Why Vita TV Launched in Japan First

...and why it's still coming to the West despite a lukewarm reception.

News by Pete Davison, .

Vita TV is a great idea, as we've already discussed. So why has Sony been so coy about its plans to bring the little wonderbox to the West?

Well, it turns out Japan, where the microconsole launched on November 14, was something of a testbed for the new technology, and that the positioning of the device may end up being somewhat different in "some of the other markets" Sony is planning on launching Vita TV in.

Vita TV sold about 42,000 units during launch week -- not awful, not great -- but it was important not necessarily for sales figures, but for helping to establish a relatively new market in Japan: streaming.

"This may sound slightly counter-intuitive," Sony Computer Entertainment boss Andrew House told our sister site Eurogamer, "but we wanted to launch in Japan first because I feel there really hasn't been a critical driver or device that's driven the adoption of streaming content overall."

It's true; compared to the US and Europe, where services such as Netflix and its ilk have been building a firm footing and becoming the de facto means of media consumption for many users, Japan has been lagging behind in the adoption of streaming services. House saw this as a good opportunity to position the Vita TV as an easy means of getting up and running with streaming, plus a way of playing many popular Vita games on the television.

Vita TV has been off to a slow start in Japan, but why hasn't Sony brought it to the West, where there's already a clearly established market in streaming services, then?

"It's a very different landscape when you look at the US and Europe," said House. "Much greater establishment of streaming video services, and much greater understanding of what the concept's all about. So we see strong market potential elsewhere in the world, but it will be a different road to market for the US and Europe than has been the case in Japan."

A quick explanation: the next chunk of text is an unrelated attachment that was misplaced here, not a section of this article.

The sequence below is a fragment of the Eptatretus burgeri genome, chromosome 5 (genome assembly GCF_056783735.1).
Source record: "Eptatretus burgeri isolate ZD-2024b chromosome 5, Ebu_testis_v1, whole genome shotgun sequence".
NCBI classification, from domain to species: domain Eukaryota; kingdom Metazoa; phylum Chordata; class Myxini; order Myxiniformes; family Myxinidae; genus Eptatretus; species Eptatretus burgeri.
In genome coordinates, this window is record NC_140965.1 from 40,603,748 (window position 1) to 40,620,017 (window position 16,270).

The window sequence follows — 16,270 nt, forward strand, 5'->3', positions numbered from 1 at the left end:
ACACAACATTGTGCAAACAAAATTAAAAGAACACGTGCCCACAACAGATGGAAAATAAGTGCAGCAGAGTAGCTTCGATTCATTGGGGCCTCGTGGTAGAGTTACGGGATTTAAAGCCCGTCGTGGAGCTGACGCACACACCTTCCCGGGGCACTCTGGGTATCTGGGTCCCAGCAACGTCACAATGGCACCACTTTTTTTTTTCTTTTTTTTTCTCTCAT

Part of the reason for hesitant adoption of Vita TV in Japan, aside from the fact that streaming services are a relatively unknown quantity over there, is the fact that Vita TV is incompatible with a number of high-profile Vita titles -- specifically, those that make use of the handheld's unique features such as its front touchscreen and back touchpad that don't directly translate to the Dual Shock 3 controller the Vita TV uses. It's possible that Sony is waiting for many of these games to be updated with "Vita TV modes" incorporated -- or perhaps, given the microconsole's heavy emphasis on streaming, for the company's Gaikai service to finally roll out in 2014.

Either way, it seems that Sony is committed to bringing the Vita TV to the West, which is a good sign -- we just don't know when or how it's going to do it.

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Comments 8

  • Avatar for GustinHardy #1 GustinHardy 4 years ago
    I really don't see the point of Vita TV. I love my Vita but never have a desire to play the games on anything but the Vita and I know it can play classic PS1 games on your TV but... you know... so can PS3 and PS4...